I’ve closed almost every show I’ve played since 2003 with this song. The guitar solo has morphed and transitioned so many times. It used to be more improvisational but I think after playing it so much I decided to piece together my favorite bits to make a definitive arrangement. I like knowing where to go as a guitar player and it’s always been a bit of a handicap to improvise on the spot. I am always working on getting better though! This outtake came from the “Acoustic Sessions Volume 2” sessions. The only reason it was ultimately left off the album was because there is an earlier version on ‘Volume 1’ and I didn’t want to repeat myself. I can be a bit of a perfectionist at times and have gotten in a bad habit of re-releasing songs (Can’t you tell?!) I will justify that in saying it at least gives the listener some insight as to how an artist can grow and change the same song throughout their career, and it gives you an alternative listening experience. At any rate, enjoy!
Open Road was intended for the unreleased album “Snapshots.” It’s a lyrical picture about life on tour with my wife/best friend. We’ve gone everywhere together, many times more than once. I’m so thankful and lucky to have a partner that’s willing to live life on the road with me. It’s a rare thing and I cherish that so much.
This unreleased version of “Fix Me” is about a full minute longer than the official single edit. It differs in that it features a small instrumental section followed by an additional chorus. 2010 was a very quiet year for Five Times August musically, only two singles were released, this being one of them. Plans were made to record a new album entitled “Snapshots” but a failed attempt to raise the needed funds halted the project indefinitely. Since then most of the songs for that album have fell by the wayside. “Fix Me” was a song written out of the frustration of needing help from someone you’ve been there for time and time again and not getting it. This has happened throughout my career and very much the sad reason “Snapshots” was never made. Several unfinished demos may be heard throughout the “Rare, Live, and Unreleased” collection.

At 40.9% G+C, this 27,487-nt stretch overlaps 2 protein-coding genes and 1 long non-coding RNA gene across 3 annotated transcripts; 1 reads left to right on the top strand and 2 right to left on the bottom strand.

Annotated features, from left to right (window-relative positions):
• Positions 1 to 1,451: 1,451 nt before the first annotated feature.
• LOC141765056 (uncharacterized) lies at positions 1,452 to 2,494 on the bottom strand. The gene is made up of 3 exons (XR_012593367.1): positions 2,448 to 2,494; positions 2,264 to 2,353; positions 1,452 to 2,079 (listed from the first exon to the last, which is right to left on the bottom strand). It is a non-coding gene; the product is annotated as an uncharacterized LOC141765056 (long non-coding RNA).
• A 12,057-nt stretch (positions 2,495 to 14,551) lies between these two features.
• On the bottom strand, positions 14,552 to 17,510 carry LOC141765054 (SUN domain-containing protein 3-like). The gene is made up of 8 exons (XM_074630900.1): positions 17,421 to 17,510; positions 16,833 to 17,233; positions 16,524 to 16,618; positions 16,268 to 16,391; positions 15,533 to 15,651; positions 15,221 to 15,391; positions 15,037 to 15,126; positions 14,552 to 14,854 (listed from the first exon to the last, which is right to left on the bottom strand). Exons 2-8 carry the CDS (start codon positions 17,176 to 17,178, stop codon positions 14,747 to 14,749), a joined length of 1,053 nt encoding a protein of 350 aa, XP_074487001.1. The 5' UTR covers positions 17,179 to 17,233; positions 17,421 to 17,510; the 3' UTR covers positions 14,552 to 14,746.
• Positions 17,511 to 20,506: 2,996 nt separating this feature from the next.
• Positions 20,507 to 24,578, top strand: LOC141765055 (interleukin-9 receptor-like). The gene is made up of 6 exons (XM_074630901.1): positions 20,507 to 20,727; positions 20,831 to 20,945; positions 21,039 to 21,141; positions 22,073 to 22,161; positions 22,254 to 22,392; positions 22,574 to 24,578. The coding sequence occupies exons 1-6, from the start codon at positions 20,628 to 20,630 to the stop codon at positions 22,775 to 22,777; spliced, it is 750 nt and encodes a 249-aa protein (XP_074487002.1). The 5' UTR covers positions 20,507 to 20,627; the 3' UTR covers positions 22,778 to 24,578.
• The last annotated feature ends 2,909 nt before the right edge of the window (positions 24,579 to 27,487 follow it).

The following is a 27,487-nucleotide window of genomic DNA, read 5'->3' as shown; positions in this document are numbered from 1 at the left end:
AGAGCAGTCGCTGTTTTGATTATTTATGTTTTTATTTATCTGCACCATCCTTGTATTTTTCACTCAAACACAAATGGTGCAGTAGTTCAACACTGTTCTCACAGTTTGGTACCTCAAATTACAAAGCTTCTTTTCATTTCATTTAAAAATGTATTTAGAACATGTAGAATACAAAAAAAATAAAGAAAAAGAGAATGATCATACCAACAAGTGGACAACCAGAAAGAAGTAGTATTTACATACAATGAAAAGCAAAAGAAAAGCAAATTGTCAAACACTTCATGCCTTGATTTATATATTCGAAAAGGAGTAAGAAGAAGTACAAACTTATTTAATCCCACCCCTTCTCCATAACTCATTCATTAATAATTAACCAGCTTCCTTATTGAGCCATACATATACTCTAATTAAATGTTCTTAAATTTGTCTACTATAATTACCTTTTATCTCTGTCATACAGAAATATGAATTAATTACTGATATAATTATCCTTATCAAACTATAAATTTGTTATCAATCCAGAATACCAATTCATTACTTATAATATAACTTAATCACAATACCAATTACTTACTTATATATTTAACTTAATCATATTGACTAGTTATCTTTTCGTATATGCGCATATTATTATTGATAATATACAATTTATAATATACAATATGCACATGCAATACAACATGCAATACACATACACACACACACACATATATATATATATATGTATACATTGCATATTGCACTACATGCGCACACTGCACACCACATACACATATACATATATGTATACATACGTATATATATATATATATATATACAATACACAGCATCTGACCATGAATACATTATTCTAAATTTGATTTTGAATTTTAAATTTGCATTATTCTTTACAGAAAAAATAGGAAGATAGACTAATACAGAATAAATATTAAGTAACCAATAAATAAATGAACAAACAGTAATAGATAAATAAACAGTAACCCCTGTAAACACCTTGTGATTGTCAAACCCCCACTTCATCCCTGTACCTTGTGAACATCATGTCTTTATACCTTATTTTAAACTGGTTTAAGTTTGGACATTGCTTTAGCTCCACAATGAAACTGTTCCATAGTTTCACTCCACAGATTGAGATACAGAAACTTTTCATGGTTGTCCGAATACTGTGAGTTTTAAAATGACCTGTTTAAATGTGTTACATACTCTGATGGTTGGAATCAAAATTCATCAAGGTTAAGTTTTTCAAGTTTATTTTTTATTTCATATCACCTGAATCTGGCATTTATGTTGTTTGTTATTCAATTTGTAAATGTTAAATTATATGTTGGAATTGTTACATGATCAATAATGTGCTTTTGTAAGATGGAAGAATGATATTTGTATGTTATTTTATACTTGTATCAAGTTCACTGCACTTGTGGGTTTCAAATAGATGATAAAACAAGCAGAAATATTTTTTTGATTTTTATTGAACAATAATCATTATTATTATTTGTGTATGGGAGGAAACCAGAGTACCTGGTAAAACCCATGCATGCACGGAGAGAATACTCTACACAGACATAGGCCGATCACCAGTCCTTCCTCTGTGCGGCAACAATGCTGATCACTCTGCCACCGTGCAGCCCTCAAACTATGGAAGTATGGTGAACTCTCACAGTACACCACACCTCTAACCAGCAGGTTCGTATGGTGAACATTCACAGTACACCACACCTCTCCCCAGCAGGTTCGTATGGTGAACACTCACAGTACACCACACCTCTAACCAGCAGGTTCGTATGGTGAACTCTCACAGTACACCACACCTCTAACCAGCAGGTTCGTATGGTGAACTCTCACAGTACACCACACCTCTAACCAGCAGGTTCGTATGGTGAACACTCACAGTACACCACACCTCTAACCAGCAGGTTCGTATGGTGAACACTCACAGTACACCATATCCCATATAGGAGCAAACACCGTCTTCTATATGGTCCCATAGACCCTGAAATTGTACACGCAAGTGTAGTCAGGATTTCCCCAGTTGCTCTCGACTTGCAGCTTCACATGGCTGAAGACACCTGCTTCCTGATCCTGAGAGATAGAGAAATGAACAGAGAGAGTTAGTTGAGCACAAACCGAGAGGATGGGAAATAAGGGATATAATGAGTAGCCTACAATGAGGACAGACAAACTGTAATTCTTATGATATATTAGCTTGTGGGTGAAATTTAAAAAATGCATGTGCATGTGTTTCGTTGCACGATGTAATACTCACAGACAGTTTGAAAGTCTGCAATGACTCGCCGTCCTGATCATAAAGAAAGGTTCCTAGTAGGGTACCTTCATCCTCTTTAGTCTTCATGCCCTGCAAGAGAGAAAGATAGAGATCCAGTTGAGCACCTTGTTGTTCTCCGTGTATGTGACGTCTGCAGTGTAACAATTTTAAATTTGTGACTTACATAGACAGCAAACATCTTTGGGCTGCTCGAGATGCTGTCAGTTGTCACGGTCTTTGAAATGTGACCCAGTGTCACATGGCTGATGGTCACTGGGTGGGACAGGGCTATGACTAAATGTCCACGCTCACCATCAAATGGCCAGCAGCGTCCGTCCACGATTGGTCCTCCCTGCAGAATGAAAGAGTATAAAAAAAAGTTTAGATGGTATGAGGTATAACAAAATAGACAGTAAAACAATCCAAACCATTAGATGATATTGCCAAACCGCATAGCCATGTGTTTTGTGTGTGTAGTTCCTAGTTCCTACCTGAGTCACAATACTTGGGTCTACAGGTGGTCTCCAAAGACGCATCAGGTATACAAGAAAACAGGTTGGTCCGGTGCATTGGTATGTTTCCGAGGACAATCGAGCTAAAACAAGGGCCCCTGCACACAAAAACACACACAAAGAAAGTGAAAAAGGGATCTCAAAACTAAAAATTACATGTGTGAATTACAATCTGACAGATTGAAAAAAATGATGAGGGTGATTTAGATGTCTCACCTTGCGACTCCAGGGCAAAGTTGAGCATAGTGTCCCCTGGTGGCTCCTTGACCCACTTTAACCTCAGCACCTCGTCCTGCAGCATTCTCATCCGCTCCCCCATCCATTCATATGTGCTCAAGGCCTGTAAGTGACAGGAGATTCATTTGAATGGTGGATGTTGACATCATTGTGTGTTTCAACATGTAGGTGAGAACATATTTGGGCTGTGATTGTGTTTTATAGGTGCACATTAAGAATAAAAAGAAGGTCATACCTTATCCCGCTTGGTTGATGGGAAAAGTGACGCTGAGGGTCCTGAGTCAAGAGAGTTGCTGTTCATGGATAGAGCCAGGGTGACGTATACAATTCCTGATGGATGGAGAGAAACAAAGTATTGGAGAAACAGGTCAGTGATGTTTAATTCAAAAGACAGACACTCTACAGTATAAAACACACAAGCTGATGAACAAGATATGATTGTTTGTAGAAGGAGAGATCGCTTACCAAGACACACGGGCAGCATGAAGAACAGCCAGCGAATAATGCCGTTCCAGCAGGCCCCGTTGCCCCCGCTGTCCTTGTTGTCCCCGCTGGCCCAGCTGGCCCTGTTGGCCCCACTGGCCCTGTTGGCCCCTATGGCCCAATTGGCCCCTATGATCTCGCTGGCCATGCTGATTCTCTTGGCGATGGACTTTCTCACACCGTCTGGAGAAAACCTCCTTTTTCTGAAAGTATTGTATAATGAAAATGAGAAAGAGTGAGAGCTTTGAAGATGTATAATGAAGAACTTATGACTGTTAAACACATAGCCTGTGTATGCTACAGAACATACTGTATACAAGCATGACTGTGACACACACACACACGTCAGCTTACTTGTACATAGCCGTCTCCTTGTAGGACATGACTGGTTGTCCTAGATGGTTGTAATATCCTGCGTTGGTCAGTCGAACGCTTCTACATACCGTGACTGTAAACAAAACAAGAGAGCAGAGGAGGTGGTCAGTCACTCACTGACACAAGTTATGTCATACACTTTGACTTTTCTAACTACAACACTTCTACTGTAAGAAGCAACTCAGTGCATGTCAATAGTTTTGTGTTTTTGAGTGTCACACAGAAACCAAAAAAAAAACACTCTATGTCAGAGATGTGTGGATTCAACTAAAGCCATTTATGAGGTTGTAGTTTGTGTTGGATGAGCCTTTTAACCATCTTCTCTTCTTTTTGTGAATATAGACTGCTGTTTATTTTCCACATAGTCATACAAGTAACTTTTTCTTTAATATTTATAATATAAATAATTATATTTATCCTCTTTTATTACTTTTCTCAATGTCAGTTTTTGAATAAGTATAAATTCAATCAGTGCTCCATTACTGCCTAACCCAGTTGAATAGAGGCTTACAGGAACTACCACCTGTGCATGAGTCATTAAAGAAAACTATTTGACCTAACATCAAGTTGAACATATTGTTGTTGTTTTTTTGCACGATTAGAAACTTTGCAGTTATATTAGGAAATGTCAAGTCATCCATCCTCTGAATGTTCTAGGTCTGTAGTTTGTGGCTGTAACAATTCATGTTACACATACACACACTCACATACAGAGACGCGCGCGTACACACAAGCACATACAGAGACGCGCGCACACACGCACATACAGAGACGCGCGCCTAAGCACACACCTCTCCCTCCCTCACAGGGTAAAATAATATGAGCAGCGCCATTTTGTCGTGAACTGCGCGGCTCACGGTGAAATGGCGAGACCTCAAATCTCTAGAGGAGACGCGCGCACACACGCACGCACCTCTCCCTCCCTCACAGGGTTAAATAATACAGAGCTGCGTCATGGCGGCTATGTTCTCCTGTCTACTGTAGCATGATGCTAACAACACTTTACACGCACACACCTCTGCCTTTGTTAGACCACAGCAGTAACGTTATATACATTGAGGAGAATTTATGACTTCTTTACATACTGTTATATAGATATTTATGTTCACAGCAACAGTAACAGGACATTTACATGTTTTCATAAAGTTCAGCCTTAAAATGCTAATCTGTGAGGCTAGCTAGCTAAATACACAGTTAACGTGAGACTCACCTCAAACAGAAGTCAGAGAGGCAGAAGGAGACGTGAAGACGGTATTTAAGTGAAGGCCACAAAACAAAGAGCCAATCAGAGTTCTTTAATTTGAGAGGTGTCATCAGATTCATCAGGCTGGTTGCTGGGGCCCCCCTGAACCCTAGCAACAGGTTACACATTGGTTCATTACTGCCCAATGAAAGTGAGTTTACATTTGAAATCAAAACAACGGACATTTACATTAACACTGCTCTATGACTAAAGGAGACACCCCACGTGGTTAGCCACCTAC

I was 18 or 19 when I wrote “Hover.” It’s one of my favorite early songs that never really got it’s due. It appears on “Acoustic Sessions Volume 2” in a stripped guitar/vocal performance, but this live recording from the Sweetwater Sound Theater is probably the closest to what it would have sounded like with full band instrumentation on an album. I always had plans to record a studio version but it just never happened. Well, perhaps someday.